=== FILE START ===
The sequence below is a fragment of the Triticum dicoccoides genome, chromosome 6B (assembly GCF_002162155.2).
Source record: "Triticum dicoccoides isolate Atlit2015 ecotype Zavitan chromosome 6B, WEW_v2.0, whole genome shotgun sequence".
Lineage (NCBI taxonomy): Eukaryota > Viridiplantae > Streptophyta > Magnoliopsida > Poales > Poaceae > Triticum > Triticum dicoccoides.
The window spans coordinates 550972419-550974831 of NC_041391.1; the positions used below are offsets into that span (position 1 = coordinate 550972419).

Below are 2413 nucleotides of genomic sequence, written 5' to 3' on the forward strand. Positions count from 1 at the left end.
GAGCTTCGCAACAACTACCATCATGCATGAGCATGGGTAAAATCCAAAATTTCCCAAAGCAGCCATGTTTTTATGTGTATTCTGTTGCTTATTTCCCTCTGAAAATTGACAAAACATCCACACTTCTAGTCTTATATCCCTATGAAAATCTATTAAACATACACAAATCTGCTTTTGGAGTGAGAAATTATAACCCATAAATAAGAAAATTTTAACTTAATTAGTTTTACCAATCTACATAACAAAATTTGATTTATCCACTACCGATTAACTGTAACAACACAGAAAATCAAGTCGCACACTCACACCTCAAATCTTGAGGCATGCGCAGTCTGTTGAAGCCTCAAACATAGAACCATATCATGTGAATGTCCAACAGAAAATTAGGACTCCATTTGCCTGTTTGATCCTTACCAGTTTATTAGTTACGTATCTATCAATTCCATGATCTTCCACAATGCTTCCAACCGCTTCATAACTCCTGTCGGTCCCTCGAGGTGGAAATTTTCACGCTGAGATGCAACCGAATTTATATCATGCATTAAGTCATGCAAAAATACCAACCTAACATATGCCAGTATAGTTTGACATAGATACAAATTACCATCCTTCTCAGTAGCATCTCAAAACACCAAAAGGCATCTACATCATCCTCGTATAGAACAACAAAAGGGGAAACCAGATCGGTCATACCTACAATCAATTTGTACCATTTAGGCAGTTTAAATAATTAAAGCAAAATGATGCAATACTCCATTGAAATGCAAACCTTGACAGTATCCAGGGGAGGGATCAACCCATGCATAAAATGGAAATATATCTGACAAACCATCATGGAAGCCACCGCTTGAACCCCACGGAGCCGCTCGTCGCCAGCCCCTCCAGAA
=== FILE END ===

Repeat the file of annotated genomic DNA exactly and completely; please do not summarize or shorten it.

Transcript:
The sequence below is a fragment of the Triticum dicoccoides genome, chromosome 6B (assembly GCF_002162155.2).
Source record: "Triticum dicoccoides isolate Atlit2015 ecotype Zavitan chromosome 6B, WEW_v2.0, whole genome shotgun sequence".
Lineage (NCBI taxonomy): Eukaryota > Viridiplantae > Streptophyta > Magnoliopsida > Poales > Poaceae > Triticum > Triticum dicoccoides.
The window spans coordinates 550972419-550974831 of NC_041391.1; the positions used below are offsets into that span (position 1 = coordinate 550972419).

Below are 2413 nucleotides of genomic sequence, written 5' to 3' on the forward strand. Positions count from 1 at the left end.
GAGCTTCGCAACAACTACCATCATGCATGAGCATGGGTAAAATCCAAAATTTCCCAAAGCAGCCATGTTTTTATGTGTATTCTGTTGCTTATTTCCCTCTGAAAATTGACAAAACATCCACACTTCTAGTCTTATATCCCTATGAAAATCTATTAAACATACACAAATCTGCTTTTGGAGTGAGAAATTATAACCCATAAATAAGAAAATTTTAACTTAATTAGTTTTACCAATCTACATAACAAAATTTGATTTATCCACTACCGATTAACTGTAACAACACAGAAAATCAAGTCGCACACTCACACCTCAAATCTTGAGGCATGCGCAGTCTGTTGAAGCCTCAAACATAGAACCATATCATGTGAATGTCCAACAGAAAATTAGGACTCCATTTGCCTGTTTGATCCTTACCAGTTTATTAGTTACGTATCTATCAATTCCATGATCTTCCACAATGCTTCCAACCGCTTCATAACTCCTGTCGGTCCCTCGAGGTGGAAATTTTCACGCTGAGATGCAACCGAATTTATATCATGCATTAAGTCATGCAAAAATACCAACCTAACATATGCCAGTATAGTTTGACATAGATACAAATTACCATCCTTCTCAGTAGCATCTCAAAACACCAAAAGGCATCTACATCATCCTCGTATAGAACAACAAAAGGGGAAACCAGATCGGTCATACCTACAATCAATTTGTACCATTTAGGCAGTTTAAATAATTAAAGCAAAATGATGCAATACTCCATTGAAATGCAAACCTTGACAGTATCCAGGGGAGGGATCAACCCATGCATAAAATGGAAATATATCTGACAAACCATCATGGAAGCCACCGCTTGAACCCCACGGAGCCGCTCGTCGCCAGCCCCTCCAGAA